Women Not Dying on the Job Quickly Enough? A Question of Gender Parity

The Bureau of Labor Statistics shows that, in 2015, men dominated the 20 most dangerous occupations in the United States. Logging is the most dangerous job in the U.S., followed by fishing. Mining is the 20th most dangerous profession. More men than women occupied these jobs by anywhere from 85.4 to 99.9 percent. __ WashingtionExaminer

Job Deaths via BLS
via JBP

Gender Labour Parity is About More than Salary

Men dominate the dangerous jobs, because they are willing to take the risks for the pay. Modern western women are typically averse to physical risk on the job — and besides, the pay for most of these jobs is not especially high, for the average person in the particular occupation. But if a man develops his skills — and is willing to put in overtime — he can earn enough to support a small family comfortably.

Several occupations in and around the oil & gas industry can earn a person in excess of $100,000 a year — and no need for a college diploma. During boom years for oil & gas, the salary boom tends to cascade outward from the oil fields to boost the pay for many other occupations, many of them quite mundane and perfectly safe. The same salary-boosting effect is seen in the vicinity of large construction jobs — especially around multiple construction jobs.

Why the Job Choice Differences Between Men and Women?

Even when men and women are most different —in those cultures where they differ most, and along those trait dimensions where they differ most — they are more similar than different. However, the differences that do exist are large enough so that they play an importance role in determining or at least affecting important life outcomes, such as occupational choice. Here’s a paper, for example, indicating that more gender-equal countries produce comparatively fewer women in the STEM fields. Here’s another, showing that at least some of the much-vaunted gender gap in pay, which is caused by many factors, can be attributed to male/female personality differences and not to simple discrimination.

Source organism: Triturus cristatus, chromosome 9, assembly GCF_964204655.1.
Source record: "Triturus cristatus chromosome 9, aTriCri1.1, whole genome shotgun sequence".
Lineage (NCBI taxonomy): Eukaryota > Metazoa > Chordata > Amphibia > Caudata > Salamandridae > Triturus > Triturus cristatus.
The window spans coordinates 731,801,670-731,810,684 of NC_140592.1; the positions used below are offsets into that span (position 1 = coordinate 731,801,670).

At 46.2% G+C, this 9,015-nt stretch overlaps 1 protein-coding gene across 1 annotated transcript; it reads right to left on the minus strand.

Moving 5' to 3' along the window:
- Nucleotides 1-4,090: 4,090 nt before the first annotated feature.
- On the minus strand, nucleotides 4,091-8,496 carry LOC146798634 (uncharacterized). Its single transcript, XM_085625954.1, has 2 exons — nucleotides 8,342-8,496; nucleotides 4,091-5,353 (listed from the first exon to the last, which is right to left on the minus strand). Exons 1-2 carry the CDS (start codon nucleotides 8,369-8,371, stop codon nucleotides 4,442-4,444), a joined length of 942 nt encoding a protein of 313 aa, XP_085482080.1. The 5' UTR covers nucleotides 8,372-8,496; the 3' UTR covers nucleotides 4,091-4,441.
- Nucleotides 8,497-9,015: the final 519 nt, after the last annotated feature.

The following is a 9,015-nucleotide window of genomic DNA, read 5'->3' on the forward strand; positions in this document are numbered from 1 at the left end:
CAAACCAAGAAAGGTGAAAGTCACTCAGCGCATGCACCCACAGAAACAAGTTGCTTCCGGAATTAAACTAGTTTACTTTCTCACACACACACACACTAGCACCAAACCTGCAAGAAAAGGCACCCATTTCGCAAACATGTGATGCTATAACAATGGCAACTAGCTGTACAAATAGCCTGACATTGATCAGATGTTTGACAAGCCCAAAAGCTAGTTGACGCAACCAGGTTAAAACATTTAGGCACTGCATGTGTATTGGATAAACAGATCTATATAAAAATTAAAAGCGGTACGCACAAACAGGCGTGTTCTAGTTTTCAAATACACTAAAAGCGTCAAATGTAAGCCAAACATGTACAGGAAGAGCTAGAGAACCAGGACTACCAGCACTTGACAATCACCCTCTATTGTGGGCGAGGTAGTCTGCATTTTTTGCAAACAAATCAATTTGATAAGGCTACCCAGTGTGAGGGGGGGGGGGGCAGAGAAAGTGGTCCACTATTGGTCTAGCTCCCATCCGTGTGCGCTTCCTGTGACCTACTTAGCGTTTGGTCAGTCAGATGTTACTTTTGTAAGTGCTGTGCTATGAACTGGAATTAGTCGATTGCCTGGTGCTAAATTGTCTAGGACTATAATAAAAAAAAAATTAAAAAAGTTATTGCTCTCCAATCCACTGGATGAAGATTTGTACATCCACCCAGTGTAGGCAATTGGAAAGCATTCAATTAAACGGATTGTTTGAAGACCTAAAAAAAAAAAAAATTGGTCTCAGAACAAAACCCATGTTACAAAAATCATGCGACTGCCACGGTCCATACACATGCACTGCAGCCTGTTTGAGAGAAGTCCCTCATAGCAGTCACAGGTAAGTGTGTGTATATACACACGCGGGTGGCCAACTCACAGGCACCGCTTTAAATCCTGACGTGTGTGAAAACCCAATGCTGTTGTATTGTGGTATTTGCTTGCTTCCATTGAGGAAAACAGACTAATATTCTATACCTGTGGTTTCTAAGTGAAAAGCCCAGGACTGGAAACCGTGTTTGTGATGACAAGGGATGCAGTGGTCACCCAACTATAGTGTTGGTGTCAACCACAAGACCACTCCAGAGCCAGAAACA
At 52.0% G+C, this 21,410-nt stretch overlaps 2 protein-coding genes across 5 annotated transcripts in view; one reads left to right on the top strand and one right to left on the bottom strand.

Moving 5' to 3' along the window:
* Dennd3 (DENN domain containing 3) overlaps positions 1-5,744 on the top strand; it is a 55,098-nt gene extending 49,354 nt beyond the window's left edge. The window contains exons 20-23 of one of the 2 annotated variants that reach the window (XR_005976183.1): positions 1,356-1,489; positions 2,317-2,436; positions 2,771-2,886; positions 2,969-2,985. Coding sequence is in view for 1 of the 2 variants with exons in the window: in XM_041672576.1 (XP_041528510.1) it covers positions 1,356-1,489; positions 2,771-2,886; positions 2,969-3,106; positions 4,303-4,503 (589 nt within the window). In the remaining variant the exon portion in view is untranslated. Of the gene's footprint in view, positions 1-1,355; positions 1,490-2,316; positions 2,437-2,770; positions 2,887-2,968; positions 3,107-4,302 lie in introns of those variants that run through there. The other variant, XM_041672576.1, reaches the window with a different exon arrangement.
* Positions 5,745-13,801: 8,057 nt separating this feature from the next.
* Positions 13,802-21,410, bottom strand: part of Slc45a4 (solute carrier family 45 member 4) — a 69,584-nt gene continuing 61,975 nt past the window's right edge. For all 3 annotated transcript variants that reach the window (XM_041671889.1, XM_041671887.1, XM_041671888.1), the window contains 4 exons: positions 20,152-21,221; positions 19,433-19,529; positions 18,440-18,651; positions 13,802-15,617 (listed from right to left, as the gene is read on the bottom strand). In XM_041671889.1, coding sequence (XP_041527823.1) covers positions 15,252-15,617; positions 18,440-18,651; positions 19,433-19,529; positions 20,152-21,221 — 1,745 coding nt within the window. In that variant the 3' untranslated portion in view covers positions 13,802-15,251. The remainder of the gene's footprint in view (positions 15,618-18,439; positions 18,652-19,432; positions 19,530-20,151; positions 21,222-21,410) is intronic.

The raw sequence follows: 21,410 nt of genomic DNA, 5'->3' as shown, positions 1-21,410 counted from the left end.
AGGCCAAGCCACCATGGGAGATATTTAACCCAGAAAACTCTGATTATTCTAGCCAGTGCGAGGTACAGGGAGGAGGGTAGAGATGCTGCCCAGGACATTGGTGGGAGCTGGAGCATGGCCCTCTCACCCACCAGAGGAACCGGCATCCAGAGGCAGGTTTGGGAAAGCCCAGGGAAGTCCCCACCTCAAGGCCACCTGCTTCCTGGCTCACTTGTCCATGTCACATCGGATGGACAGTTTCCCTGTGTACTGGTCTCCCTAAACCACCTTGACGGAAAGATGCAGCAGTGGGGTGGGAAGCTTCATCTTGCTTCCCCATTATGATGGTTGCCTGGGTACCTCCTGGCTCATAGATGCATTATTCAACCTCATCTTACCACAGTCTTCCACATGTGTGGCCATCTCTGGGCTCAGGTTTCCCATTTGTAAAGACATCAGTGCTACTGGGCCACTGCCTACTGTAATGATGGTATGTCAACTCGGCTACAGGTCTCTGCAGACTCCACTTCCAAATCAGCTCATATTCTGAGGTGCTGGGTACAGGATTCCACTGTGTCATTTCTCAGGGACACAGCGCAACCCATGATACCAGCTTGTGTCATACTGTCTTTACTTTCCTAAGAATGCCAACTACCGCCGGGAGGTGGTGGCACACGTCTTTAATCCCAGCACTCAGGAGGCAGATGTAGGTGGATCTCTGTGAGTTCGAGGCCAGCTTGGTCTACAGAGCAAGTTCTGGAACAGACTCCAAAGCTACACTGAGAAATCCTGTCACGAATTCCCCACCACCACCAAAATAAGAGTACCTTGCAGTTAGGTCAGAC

Where are the largest differences? Men are less agreeable (more competitive, harsher, tough-minded, skeptical, unsympathetic, critically-minded, independent, stubborn). This is in keeping with their proclivity, also documented cross-culturally, to manifest higher rates of violence and antisocial or criminal behavior, such that incarceration rates for men vs women approximate 15:1. Women are higher in negative emotion, or neuroticism. They experience more anxiety, emotional pain, frustration, grief, self-conscious doubt and disappointment (something in keeping with their proclivity to experience depression at twice the rate of men). These differences appear to emerge at puberty. Perhaps it’s a consequence of women’s smaller size, and the danger that poses in conflict. Perhaps it’s a consequence of their sexual vulnerability. Perhaps (and this is the explanation I favor) it’s because women have always taken primary care of infants, who are exceptionally vulnerable, and must therefore suffer from hyper-vigilance to threat.

There are other sex differences, as well, but they aren’t as large, excepting that of the aforementioned interest: men are comparatively more interested in things and women in people. This is the largest psychological difference between men and women yet identified. And these differences drive occupational choice, particularly at the extremes. __ JBP